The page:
THE READER
January 2006

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Customer Comments

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Board Report: An Update on Expansion

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Producer Profile: Heartland Bison

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Crock Pot, Co-op Style

The State of Slow Food Madison

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Newsbites

Gathered from the Organic Consumers Association and
Environmental Working Group. Reprinted with permission.

Home antibacterials raise FDA concerns

An FDA panel is examining possible health concerns associated with antibacterial soaps, wipes and other household products. The market is booming for these germ-killers, but home use might be creating strains resistant to both antibacterials and antibiotics. This is of particular concern to families with children, as it presents the double-edged sword of exposing children to surviving super-germs, or, on the other hand, overprotecting them in a squeaky-clean environment that prevents them from building immunity, which can lead to asthma or allergies later in life.

More information on triclosan, the active ingredient in antibacterials, can be found at EWG’s “Skin Deep” site, a consumer guide ranking safety concerns for 14,000 health and beauty products.

-Environmental Working Group

Six in Northern Minnesota embark on one-year local food challenge

Before you take another bite of food, think about where your food comes from. That is the message from the Local Food Challenge (LFC), a group of six people who have committed to eating foods grown within 250 miles of where they live for one year beginning Sept. 1, 2005. The Worldwatch Institute estimates that food now travels between 1500-2500 miles between the farm and our plates.

A recent report from the Crossroads Resource Center shows that residents of Minnesota’s northwest region, where LFC participants reside, spend $300 million annually on food from outside the region, while 40% of the region’s farmers lost money in 2002. Stephanie Williams, Extension Coordinator at the White Earth Tribal and Community College and LFC participant, urged, “If everyone joined the local food challenge for even a day, together we could revitalize our local food economy, and if people joined for a week, they would see their health start to change, and if people did this for a year, the impacts would be astounding.”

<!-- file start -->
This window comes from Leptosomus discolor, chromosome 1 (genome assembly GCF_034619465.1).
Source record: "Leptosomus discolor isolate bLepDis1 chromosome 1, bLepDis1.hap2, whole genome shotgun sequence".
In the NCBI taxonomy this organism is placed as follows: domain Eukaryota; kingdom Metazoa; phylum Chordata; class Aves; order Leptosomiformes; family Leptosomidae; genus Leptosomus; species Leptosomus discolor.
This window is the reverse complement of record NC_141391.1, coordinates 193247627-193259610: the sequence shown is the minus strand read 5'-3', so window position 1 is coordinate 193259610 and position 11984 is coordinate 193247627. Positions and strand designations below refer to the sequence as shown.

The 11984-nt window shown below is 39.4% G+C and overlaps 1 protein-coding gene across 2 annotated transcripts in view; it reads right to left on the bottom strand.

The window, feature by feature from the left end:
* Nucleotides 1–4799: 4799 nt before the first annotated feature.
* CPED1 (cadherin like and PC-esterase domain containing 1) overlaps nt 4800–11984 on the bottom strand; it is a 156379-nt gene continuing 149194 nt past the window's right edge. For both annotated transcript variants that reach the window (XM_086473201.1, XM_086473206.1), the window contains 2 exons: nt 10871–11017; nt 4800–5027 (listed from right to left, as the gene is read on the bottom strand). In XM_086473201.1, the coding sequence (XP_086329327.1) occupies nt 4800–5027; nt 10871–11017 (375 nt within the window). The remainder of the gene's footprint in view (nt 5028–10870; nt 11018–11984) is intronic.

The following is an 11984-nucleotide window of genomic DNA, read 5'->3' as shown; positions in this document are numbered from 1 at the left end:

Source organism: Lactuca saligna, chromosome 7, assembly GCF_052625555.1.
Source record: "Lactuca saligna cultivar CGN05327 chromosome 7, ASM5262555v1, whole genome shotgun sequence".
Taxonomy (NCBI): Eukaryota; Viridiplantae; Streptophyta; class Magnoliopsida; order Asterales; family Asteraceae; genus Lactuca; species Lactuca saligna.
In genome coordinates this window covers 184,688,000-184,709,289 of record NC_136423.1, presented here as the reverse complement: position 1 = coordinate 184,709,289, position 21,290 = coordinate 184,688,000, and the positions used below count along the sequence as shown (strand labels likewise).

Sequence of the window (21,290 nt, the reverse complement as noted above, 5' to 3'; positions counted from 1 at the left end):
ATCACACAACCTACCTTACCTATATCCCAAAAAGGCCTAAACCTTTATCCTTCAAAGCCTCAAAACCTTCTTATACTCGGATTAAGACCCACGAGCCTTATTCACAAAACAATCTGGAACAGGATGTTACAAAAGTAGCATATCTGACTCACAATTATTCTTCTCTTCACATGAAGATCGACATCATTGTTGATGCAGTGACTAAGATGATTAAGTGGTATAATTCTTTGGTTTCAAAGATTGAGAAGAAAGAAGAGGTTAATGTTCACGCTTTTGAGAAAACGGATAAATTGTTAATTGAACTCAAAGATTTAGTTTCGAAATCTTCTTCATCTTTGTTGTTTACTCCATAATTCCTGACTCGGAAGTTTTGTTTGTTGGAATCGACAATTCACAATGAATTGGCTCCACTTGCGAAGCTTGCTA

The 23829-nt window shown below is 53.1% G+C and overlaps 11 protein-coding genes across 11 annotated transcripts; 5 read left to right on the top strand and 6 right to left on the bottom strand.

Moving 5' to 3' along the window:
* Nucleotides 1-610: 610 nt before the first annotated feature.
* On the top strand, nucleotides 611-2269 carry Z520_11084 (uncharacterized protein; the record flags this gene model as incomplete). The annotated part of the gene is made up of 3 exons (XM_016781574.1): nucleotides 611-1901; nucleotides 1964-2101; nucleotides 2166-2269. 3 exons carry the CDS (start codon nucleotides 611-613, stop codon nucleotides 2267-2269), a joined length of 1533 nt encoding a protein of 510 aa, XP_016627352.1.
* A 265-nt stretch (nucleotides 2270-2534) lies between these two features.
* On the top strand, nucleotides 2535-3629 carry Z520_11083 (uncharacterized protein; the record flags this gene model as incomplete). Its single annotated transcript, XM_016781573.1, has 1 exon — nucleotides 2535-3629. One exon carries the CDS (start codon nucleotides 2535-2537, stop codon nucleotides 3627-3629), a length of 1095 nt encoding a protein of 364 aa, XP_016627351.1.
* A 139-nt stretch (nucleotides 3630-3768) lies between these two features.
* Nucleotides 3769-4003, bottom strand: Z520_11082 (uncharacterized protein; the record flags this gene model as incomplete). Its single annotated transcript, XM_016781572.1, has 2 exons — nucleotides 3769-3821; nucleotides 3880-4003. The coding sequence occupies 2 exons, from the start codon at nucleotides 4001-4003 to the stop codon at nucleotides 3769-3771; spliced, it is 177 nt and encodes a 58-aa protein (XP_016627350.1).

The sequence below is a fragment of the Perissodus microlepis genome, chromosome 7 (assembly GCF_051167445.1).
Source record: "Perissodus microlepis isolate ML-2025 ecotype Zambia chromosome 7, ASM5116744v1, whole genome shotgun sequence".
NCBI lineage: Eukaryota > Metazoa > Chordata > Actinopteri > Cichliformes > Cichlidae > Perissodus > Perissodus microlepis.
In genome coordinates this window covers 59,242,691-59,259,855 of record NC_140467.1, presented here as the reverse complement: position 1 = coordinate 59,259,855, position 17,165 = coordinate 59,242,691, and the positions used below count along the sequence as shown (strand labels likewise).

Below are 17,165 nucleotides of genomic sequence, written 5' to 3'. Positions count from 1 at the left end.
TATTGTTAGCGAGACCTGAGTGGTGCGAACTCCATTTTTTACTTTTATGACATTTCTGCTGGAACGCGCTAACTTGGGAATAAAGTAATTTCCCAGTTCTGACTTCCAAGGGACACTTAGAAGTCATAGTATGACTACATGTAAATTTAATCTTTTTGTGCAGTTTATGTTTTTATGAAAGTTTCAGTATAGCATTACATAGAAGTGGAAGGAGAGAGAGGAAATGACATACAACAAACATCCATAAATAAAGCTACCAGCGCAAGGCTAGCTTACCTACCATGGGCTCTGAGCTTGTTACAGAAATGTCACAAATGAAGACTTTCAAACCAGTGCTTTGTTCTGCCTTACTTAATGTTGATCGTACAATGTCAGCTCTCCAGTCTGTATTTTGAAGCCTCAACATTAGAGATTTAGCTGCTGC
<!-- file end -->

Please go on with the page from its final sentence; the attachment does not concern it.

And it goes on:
-Organic Consumers Association

Shanghai embarks on 100,000 Solar Roofs Initiative

The municipal government of Shanghai, China recently launched an initiative to install photovoltaic (PV) systems on 100,000 of the city’s 6 million rooftops, reported Xinhua News Agency. The program signals a new stage in the wider adoption of solar power in China’s energy-thirsty urban areas.

The solar roofs, which convert sunlight into electricity, are expected to generate at least 430 million kilowatt-hours of power annually, enough to supply the city for nearly two days. Their use will save roughly 20,000 tons of coal for power generation and reduce 40,000 tons of carbon dioxide emissions.

-Worldwatch Institute

Artificial sweetener aspartame causes cancer in rats at levels currently approved for humans

A statistically significant increase in the incidence of malignant tumors, lymphomas and leukemias in rats exposed to varying doses of aspartame appears to link the artificial sweetener to a high carcinogenicity rate. The authors of the study called for an “urgent reevaluation” of the current guidelines for the use and consumption of this compound.

“Our study has shown that aspartame is a multipotential carcinogenic compound whose carcinogenic effects are also evident at a daily dose of 20 milligrams per kilogram of body weight (mg/kg), notably less than the current acceptable daily intake for humans,” the authors write. Currently, the acceptable daily intake for humans is set at 50 mg/kg in the United States and 40 mg/kg in Europe.

Aspartame is the second most widely used artificial sweetener in the world. It is found in more than 6,000 products including carbonated and powdered soft drinks, hot chocolate, chewing gum, candy, desserts, yogurt, and tabletop sweeteners, as well as some pharmaceutical products like vitamins and sugar-free cough drops. More than 200 million people worldwide consume it. The sweetener has been used for more than 30 years, having first been approved by the FDA in 1974. Studies of the carcinogenicity of aspartame performed by its producers have been negative.

-Organic Consumers Association